Special Case: Estimates for Puerto Rico
Puerto Rico is included in the Title I fund allocations. Since the commonwealth has no administrative subdivisions, the Department of Education treats it as a single unit (equivalent to a U.S. county and coterminous school district) for the allocation of these funds. In order to incorporate Puerto Rico in the fiscal 1997 fund allocation for school year 1997-1998, estimates of its number and proportion of related children aged 5-17 living in poverty were needed for 1993.
If the allocations for school year 1997-1998 had been based on 1990 census estimates (which the panel did not recommend), the estimates for Puerto Rico could have been obtained straightforwardly from the commonwealth's 1990 decennial census. From that census it is estimated that Puerto Rico had about 558,000 poor related children aged 5-17 in 1989, 66.4 percent of all related children in this age range. However, the panel recommended that the 1997-1998 allocations be based in part on estimates of the number and proportion of school-age children in poverty in 1993, and it was not straightforward to develop such estimates for Puerto Rico.
The Puerto Rico Bureau of Labor Statistics conducts a periodic labor force survey, but that survey does not collect CPS-type income information on a regular basis. In addition, the specific model-based estimation procedures developed by the Census Bureau for U.S. states and counties cannot be applied to Puerto Rico since they are based on tax return and food stamp participation data for which there are no precise equivalents for Puerto Rico.
The only available data source for updating estimates of poor school-age children in Puerto Rico was an experimental March 1995 income survey modeled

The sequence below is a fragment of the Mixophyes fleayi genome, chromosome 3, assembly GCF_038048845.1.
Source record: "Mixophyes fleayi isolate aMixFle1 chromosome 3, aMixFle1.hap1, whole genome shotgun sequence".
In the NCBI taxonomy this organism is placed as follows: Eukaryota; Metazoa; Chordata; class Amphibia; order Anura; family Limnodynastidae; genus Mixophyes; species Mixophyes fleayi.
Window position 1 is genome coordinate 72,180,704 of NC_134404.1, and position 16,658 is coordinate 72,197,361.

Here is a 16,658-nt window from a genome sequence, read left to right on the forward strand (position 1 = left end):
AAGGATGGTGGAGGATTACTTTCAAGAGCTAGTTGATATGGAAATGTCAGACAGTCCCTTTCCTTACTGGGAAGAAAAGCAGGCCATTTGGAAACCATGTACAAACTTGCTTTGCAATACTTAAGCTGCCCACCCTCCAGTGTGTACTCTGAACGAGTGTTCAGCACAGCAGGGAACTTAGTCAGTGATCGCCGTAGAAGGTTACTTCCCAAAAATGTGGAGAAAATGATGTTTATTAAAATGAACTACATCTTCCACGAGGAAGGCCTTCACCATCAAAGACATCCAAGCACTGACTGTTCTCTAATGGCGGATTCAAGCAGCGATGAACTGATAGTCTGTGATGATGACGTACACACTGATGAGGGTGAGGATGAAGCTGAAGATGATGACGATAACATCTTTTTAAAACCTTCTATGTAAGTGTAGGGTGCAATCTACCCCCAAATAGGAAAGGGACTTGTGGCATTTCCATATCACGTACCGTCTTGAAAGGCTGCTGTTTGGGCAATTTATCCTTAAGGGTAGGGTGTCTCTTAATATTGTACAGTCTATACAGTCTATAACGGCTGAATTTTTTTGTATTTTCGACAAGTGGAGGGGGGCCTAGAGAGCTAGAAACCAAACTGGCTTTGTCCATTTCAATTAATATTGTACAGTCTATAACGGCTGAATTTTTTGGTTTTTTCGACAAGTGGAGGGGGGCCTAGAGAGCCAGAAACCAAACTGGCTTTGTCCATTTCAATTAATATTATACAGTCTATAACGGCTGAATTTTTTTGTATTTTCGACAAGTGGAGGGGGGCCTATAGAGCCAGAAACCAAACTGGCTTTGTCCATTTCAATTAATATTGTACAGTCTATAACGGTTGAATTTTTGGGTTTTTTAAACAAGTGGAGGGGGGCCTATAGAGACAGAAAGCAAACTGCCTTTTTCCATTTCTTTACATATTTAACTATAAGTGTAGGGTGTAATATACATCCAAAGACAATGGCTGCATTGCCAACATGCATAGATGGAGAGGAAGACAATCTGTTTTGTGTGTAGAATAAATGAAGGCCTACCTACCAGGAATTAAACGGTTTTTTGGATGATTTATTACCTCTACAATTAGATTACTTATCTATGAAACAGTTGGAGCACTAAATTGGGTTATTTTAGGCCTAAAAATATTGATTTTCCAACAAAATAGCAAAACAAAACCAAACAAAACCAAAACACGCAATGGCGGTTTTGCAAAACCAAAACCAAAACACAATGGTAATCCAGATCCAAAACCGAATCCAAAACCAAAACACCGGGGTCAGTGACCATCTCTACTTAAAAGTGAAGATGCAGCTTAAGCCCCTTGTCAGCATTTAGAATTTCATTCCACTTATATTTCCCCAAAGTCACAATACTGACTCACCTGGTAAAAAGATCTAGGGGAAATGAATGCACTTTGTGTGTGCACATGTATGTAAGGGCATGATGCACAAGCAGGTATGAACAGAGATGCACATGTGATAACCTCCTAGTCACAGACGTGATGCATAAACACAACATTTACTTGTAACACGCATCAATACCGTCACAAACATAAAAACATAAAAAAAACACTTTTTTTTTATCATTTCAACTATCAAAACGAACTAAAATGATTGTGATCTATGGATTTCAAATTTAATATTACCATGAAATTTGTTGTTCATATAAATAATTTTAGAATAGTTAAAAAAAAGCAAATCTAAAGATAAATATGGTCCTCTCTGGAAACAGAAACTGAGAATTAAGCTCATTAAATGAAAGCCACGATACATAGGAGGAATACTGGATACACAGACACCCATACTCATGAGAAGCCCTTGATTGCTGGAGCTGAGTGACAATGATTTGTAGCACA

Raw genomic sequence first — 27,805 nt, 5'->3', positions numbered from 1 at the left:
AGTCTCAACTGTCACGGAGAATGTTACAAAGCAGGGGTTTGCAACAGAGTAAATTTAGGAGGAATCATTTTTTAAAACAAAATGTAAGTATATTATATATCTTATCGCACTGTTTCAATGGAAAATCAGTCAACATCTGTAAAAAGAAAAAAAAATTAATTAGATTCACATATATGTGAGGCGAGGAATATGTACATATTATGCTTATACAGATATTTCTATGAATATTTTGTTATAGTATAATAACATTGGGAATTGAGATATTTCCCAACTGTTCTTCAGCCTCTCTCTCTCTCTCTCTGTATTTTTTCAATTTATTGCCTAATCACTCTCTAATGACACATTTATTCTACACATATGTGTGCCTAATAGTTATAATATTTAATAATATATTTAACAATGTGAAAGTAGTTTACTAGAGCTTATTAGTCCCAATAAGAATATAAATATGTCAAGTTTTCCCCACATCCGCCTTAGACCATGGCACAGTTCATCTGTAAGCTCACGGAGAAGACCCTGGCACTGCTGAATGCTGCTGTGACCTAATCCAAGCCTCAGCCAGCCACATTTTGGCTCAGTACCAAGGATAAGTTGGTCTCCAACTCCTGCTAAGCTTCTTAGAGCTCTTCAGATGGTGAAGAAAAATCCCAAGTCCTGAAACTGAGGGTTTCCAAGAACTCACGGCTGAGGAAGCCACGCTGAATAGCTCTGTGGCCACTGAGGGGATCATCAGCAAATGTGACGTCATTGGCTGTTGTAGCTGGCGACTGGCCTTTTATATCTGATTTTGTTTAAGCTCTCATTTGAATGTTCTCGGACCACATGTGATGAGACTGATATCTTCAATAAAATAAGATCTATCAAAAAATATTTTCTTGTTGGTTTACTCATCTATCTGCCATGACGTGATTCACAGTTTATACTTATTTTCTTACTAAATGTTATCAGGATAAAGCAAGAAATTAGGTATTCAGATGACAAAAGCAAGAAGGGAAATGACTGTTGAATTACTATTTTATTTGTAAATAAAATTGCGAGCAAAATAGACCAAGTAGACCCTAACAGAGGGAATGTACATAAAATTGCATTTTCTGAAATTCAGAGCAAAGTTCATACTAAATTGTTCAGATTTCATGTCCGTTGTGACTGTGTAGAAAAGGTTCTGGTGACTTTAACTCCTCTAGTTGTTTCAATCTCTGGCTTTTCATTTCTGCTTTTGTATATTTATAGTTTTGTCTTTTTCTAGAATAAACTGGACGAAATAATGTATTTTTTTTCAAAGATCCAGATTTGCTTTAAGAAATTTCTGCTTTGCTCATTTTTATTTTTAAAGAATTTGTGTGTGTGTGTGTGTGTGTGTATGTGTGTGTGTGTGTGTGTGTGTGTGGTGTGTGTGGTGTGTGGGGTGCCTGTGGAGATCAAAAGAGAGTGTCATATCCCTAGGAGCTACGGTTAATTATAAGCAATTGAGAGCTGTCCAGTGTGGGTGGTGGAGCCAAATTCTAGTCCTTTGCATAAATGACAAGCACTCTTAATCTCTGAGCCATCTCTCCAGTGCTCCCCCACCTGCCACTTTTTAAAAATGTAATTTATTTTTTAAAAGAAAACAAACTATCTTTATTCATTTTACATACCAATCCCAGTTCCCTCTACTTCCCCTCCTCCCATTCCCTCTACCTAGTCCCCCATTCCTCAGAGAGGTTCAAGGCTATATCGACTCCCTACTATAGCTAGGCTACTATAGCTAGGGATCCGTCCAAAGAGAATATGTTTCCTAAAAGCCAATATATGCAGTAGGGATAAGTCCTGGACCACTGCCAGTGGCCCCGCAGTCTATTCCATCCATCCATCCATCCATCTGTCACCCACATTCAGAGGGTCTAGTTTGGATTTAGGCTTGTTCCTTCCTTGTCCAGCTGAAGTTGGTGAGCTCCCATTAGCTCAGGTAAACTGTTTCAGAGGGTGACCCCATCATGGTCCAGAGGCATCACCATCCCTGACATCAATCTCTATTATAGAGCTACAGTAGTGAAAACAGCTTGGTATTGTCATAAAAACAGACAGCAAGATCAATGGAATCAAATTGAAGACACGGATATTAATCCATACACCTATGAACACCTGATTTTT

after the CPS March Income Supplement. The Census Bureau based its 1993 estimates of poor school-age children on data from this survey, together with data for Puerto Rico from the decennial census and updated population estimates.
The derivation of the estimates of poor school-age children in Puerto Rico in 1993 from these data sources required a number of adjustments, for several reasons: (1) the March 1995 experimental survey did not collect information on the ages of family members under 18 (so that related children aged 5-17 could not be identified among those aged under 18); (2) the updated Puerto Rico population estimates are for all children in the resident population, not for related children only; and (3) the survey, which was conducted in 1995, obtained information on 1994 income, not 1993 income. In making the adjustments, the Census Bureau assumed that certain relationships observed in 1990 census data still applied and that the change in the number of Puerto Rico school-age children in poverty between 1989 and 1994 was linear.
The panel did not have any data with which to test the validity of these assumptions. It had only limited information about the sample design, sampling and nonsampling errors, response rates, and other features of the experimental survey. The sample size of about 3,200 households should be large enough to provide a direct estimate of the number of poor school-age children with adequate precision. However, only limited information was available about other key aspects of data quality, including response rates for households to the income questions and the editing or imputation procedures used.
The Census Bureau computed 1995 estimates for Puerto Rico from data collected in the 1996 Puerto Rican Family Income Survey that was conducted in the commonwealth in February-March 1997. (The survey is planned to be conducted at regular intervals in the future.) Several adjustments had to be made to produce the estimates of school-age children in poverty in 1995. The approach used was similar to that used to compute 1993 estimates of poor school-age children. Additional information was obtained from Puerto Rico about the quality of the income survey that, in general, supported the use of the survey data to develop 1995 estimates of the number of poor school-age children for Puerto Rico (see Santas and Waddington, 1999). Consequently, the panel recommended that the 1995 estimates for Puerto Rico be used in the direct Title I allocations for the 1999-2000 school year.
The Puerto Rico Family Income Survey will presumably be the basis of updated estimates of poor school-age children in Puerto Rico for 1997 and later years. Through cooperative work with Puerto Rico, the Census Bureau should continue its evaluations of the quality of the estimates and their comparability with the model-based estimates for U.S. counties to determine if there are ways in which the data and estimation procedures for Puerto Rico can be improved for use in Title I allocations.